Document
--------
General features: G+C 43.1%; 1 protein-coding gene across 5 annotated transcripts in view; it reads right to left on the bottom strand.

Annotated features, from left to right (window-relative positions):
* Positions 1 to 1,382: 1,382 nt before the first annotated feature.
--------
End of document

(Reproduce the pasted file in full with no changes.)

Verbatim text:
General features: G+C 43.1%; 1 protein-coding gene across 5 annotated transcripts in view; it reads right to left on the bottom strand.

Annotated features, from left to right (window-relative positions):
* Positions 1 to 1,382: 1,382 nt before the first annotated feature.